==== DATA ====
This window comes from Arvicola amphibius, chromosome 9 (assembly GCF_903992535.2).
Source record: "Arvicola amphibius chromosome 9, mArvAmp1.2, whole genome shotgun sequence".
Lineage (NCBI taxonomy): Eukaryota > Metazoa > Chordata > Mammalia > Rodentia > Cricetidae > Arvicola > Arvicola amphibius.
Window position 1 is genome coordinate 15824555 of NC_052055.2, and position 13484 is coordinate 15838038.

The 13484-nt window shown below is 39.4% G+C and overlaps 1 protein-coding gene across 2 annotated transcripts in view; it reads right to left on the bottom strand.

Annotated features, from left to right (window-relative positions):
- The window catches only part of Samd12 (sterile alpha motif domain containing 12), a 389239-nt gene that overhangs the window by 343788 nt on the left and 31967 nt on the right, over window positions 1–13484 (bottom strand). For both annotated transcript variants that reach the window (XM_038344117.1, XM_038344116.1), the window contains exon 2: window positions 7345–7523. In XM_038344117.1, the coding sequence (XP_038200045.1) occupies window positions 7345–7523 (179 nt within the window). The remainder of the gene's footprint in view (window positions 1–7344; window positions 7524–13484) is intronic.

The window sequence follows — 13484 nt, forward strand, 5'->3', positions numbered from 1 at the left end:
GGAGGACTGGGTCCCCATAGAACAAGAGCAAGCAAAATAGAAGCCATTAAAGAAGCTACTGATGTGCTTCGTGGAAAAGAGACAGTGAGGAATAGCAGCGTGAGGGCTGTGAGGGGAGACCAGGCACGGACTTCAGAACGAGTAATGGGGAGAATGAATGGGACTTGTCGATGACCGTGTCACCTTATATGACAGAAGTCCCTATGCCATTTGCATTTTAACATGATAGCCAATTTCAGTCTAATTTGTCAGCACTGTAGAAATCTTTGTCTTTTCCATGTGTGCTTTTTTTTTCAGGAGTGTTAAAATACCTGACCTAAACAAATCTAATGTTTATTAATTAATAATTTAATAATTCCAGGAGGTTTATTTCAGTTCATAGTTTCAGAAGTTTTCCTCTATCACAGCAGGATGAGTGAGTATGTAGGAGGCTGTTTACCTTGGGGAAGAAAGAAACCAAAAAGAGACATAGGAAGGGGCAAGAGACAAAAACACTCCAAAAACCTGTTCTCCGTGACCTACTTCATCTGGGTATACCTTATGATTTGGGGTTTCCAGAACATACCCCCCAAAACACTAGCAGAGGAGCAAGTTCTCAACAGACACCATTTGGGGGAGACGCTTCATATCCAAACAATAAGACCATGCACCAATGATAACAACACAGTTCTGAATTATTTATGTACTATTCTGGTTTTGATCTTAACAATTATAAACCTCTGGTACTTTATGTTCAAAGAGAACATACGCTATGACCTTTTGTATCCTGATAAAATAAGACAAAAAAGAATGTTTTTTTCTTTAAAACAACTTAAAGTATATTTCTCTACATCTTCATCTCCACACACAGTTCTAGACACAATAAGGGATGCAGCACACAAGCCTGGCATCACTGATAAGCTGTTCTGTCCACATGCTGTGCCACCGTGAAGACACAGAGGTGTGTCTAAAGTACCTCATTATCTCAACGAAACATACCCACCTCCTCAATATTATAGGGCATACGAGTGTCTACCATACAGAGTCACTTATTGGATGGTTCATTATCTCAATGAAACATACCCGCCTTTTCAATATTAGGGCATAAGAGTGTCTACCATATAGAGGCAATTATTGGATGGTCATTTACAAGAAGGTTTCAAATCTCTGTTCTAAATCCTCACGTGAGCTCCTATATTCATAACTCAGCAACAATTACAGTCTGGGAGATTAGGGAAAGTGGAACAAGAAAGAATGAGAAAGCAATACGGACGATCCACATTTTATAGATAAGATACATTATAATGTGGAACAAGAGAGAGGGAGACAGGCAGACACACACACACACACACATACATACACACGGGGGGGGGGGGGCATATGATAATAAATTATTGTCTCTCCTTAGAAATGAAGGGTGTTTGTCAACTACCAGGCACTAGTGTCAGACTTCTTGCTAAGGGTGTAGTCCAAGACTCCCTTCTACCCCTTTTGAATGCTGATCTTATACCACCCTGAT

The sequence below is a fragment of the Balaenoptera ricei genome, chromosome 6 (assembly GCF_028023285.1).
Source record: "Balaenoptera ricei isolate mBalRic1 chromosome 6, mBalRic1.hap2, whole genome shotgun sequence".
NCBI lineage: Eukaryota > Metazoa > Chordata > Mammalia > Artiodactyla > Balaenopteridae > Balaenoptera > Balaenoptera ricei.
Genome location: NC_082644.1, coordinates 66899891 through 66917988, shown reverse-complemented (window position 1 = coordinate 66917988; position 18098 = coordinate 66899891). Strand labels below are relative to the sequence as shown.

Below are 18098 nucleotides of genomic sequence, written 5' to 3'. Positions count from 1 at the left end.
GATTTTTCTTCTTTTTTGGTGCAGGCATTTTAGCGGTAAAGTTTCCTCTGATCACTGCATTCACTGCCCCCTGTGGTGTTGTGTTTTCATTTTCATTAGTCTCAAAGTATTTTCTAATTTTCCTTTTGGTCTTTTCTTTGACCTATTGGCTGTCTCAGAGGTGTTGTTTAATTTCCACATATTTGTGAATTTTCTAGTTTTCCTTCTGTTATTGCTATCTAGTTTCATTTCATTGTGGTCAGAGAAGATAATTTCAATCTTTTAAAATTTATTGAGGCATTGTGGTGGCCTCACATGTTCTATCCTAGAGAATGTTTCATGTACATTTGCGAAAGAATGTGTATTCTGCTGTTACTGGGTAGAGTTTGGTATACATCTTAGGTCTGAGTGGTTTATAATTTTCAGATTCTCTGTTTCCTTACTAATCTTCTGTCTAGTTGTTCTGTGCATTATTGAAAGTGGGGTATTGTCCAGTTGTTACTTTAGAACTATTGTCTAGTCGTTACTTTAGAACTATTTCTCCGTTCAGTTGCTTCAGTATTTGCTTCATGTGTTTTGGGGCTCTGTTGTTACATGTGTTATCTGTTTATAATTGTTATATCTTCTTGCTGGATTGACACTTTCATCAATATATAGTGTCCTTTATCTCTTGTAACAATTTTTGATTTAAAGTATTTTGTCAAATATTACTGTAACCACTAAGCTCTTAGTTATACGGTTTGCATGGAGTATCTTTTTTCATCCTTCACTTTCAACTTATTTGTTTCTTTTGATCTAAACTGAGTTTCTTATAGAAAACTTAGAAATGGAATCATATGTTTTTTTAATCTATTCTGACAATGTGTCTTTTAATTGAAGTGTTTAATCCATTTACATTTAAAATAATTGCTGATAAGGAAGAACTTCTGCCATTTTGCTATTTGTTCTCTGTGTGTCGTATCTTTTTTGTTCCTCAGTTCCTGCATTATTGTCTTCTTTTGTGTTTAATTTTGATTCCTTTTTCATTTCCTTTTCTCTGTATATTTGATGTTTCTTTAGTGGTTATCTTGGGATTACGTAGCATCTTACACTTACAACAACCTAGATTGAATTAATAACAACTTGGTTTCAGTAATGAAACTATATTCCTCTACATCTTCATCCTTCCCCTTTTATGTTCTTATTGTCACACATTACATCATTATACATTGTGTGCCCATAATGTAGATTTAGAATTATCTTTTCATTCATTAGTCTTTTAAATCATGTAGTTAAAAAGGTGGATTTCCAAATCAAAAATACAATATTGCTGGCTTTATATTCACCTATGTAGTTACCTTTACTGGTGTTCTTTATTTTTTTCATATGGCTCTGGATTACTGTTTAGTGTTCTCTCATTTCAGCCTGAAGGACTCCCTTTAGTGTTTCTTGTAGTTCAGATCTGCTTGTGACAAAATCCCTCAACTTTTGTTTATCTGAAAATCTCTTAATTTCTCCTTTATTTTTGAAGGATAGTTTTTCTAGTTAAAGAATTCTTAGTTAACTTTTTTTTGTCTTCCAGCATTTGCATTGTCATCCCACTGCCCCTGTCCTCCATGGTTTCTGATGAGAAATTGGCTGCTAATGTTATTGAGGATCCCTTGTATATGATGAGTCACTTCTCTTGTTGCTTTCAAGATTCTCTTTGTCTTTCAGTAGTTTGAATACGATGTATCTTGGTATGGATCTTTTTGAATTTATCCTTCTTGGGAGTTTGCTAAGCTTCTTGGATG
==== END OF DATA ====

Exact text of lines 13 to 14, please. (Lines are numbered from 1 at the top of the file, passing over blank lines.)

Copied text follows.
Genome location: NC_082644.1, coordinates 66899891 through 66917988, shown reverse-complemented (window position 1 = coordinate 66917988; position 18098 = coordinate 66899891). Strand labels below are relative to the sequence as shown.

Below are 18098 nucleotides of genomic sequence, written 5' to 3'. Positions count from 1 at the left end.